In effect if not in name, caching inside the ISP network improves reliability and quality of content delivery, so it is a means of effectively boosting priority. Granted, it’s an end-to-end system, but when the end points are only a thousand feet apart, you’re in a whole different ball game than when they’re a thousand miles apart; the network becomes a LAN rather than a WAN, and standard congestion rules don’t apply.

    If such deals were exclusive, regulators would smell a rat instantly, but making them non-exclusive but only practical for a hand full of players hides their nature in the fog of regulatory uncertainty.

  6. Richard, I’ve already told Google that I’ll dedicate a terabyte of cache to caching their video if they would simply make YouTube cacheable. I do not know if they will take me up on that offer. They did say, however, that they were giving caches to small ISPs in Kenya. If they’re doing it there, they’d be hard pressed to neglect ones in rural America.

  7. This whole discussion is missing something important.

    Just above we have a posting from an ISP who says he’ll gladly host a Google cache for free. In fact, I’ll bet that Google will be able to place an edge cache at the site of any ISP it wants. Probably for free, because Google is big. Google, YouTube, and its related services consume SO much bandwidth that no ISP would say no. The ISP would easily save big on its backbone connection. Terabytes per month on YouTube alone.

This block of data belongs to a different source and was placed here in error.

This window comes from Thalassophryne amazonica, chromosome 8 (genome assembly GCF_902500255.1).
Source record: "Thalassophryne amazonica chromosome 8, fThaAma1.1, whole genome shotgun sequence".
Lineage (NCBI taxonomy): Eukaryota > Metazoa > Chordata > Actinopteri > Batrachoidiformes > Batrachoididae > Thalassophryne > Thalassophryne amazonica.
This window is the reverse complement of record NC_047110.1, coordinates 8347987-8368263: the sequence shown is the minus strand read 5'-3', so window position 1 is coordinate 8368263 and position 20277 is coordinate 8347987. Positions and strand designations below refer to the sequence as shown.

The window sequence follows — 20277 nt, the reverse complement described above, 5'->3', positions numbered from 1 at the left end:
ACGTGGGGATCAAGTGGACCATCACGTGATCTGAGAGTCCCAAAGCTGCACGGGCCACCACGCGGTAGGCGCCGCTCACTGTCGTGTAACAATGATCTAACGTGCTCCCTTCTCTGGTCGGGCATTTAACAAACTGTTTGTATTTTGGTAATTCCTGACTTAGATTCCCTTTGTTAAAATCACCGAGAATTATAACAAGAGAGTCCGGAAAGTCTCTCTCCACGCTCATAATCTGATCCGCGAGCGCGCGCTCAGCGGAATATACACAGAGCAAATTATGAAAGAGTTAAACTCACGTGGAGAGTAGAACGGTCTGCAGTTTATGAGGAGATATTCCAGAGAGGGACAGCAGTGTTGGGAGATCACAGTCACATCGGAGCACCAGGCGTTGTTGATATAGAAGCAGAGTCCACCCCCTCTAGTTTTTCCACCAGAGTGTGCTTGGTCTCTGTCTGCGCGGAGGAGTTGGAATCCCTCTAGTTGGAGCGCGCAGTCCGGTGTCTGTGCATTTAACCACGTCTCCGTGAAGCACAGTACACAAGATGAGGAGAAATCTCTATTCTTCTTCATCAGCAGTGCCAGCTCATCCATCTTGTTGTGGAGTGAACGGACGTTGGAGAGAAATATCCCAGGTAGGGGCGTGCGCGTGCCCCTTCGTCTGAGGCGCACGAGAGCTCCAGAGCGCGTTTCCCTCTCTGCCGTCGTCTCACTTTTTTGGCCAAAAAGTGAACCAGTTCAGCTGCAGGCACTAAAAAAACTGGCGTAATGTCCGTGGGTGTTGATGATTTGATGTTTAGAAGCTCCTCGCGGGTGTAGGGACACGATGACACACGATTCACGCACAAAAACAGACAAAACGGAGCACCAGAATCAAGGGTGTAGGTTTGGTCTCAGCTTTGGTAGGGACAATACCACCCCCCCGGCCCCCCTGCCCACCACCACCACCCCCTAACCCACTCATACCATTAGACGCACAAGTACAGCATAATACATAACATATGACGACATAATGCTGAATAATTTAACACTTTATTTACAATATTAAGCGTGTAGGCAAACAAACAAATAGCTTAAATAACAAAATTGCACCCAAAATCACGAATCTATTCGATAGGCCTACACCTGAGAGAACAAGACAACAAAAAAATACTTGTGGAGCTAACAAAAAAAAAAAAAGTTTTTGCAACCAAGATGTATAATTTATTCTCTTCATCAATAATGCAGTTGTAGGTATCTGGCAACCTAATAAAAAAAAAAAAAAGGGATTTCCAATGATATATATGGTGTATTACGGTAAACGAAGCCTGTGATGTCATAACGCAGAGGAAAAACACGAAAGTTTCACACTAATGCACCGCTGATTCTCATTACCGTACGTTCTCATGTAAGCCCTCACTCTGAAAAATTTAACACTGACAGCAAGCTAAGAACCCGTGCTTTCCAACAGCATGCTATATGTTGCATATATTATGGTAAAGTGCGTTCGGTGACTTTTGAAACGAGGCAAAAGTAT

But would the ISP afford to allow just anyone to get free hosting by putting a cache at their sites? Doubtful. Caches take up space and power and require access for maintenance. If a small startup were to call your local cable company and ask for “co-location space,” the person there would probably say, “That’s not a product we sell to the public.” That is, if the person who answered the phone even knew what it was.

    And of course, would-be competitors won’t be able to buy space on Google’s private edge caches.

    So, in what way is this neutral? Google can get its servers into places where can’t.

    So, Google is still getting preferential access to infrastructure It’s just co-location space instead of pipes. And this is even a more difficult thing to buy than bandwidth. Any Internet carrier will sell you a pipe. But co-location space at ISPs, which is more cost-effective than buying pipes, isn’t necessarily even for sale to you unless you’re Google. So this is really, really non-neutral and anticompetitive.